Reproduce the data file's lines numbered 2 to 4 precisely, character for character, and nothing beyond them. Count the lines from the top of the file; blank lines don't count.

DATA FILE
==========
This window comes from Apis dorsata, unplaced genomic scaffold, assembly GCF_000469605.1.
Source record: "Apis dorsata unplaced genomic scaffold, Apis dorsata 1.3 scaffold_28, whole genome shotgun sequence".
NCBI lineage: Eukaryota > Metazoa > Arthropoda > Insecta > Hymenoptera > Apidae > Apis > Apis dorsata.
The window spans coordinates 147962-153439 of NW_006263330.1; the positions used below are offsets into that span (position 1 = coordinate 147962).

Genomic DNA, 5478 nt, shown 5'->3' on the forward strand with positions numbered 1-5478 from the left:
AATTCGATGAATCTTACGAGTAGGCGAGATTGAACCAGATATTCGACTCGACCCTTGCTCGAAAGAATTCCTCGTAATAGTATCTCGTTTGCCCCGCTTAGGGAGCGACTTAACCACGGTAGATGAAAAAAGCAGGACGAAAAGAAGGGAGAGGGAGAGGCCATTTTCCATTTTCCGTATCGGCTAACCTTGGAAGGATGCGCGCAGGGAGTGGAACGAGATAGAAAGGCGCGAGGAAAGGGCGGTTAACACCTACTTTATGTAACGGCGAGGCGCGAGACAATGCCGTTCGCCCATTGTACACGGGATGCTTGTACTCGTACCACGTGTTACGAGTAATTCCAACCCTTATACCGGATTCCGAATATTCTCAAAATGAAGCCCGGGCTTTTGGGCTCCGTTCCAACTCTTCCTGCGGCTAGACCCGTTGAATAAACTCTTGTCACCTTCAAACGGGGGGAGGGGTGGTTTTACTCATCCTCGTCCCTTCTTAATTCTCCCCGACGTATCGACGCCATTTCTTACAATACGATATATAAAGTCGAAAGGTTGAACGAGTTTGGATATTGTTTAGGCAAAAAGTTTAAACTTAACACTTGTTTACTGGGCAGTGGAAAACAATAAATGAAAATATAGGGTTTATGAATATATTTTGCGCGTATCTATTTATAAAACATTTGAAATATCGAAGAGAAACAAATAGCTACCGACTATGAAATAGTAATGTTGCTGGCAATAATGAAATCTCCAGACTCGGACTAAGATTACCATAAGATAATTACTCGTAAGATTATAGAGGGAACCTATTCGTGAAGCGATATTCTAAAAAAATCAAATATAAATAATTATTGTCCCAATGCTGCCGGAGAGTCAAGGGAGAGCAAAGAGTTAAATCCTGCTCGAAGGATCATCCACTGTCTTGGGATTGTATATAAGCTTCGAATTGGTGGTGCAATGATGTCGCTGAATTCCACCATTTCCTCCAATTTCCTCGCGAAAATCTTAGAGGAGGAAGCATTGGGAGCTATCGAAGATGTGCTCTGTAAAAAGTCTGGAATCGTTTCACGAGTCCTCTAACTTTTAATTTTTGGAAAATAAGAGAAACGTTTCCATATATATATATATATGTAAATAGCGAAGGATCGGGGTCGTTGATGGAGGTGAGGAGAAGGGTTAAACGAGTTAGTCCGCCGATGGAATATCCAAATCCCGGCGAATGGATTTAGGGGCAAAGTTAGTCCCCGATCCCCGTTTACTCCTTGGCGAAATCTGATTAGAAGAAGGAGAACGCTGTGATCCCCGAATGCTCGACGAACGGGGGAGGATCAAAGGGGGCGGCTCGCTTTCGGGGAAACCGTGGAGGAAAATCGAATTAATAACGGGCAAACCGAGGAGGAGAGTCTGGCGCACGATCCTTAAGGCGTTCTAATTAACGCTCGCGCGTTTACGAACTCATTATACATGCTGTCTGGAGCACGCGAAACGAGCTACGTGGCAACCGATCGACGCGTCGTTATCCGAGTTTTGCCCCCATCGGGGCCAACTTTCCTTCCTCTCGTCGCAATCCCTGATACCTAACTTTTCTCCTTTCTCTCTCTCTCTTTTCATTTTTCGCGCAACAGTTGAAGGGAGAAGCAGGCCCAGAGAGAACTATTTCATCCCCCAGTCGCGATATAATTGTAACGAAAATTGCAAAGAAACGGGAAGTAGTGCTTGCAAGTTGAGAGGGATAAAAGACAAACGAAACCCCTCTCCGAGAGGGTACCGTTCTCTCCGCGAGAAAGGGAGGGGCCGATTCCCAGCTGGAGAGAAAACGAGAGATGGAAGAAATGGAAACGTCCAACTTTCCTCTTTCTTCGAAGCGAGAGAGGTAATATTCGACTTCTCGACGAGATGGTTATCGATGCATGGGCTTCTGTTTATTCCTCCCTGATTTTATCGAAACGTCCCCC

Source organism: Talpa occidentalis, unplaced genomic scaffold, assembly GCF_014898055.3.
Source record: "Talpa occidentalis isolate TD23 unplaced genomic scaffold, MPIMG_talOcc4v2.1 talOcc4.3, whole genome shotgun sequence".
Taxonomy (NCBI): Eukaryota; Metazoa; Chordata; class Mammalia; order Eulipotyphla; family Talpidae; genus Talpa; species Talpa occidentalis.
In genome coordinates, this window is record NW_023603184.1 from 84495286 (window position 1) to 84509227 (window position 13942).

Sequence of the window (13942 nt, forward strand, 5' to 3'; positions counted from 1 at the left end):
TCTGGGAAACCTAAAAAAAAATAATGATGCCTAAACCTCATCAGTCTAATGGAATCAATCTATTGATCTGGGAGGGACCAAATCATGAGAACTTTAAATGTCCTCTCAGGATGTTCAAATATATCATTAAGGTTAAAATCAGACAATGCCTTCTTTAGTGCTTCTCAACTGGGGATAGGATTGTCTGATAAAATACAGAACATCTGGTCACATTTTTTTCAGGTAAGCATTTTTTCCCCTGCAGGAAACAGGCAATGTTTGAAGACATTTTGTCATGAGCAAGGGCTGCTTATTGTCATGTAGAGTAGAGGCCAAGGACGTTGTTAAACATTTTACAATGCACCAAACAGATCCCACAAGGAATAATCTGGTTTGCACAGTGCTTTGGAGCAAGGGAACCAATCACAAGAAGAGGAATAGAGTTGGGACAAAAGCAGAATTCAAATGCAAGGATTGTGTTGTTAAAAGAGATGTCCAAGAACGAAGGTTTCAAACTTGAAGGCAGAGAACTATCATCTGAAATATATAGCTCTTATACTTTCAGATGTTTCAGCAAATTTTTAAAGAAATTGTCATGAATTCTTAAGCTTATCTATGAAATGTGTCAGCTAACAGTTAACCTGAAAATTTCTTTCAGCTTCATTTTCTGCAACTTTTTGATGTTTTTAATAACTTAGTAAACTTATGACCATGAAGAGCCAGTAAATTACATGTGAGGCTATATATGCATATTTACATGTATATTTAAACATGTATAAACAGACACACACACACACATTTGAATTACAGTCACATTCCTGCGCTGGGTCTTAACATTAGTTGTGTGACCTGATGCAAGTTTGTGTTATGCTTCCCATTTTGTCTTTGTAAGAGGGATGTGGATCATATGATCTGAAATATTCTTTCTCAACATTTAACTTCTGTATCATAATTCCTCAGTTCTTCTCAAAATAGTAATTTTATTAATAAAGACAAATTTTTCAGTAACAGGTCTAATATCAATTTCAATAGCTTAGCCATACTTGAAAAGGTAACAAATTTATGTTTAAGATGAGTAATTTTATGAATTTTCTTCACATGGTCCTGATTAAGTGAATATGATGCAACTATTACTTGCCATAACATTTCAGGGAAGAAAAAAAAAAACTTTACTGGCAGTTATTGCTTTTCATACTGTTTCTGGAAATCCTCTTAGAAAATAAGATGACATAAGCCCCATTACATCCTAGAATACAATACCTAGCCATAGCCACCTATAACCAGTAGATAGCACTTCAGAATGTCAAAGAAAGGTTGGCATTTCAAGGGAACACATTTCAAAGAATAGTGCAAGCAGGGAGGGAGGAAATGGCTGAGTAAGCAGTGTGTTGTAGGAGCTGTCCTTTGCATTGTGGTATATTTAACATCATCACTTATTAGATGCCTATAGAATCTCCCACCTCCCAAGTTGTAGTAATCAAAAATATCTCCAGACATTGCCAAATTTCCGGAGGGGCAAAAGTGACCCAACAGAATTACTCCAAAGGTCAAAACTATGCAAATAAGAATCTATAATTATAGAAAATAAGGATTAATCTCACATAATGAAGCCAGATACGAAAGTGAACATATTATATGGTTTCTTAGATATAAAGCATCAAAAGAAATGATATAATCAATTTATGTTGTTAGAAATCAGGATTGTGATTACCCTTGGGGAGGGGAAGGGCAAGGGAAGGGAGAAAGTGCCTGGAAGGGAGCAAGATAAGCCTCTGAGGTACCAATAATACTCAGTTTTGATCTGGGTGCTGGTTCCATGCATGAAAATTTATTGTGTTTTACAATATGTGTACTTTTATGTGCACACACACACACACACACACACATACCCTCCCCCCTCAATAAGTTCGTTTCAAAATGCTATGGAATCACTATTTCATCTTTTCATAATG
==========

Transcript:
Source record: "Apis dorsata unplaced genomic scaffold, Apis dorsata 1.3 scaffold_28, whole genome shotgun sequence".
NCBI lineage: Eukaryota > Metazoa > Arthropoda > Insecta > Hymenoptera > Apidae > Apis > Apis dorsata.
The window spans coordinates 147962-153439 of NW_006263330.1; the positions used below are offsets into that span (position 1 = coordinate 147962).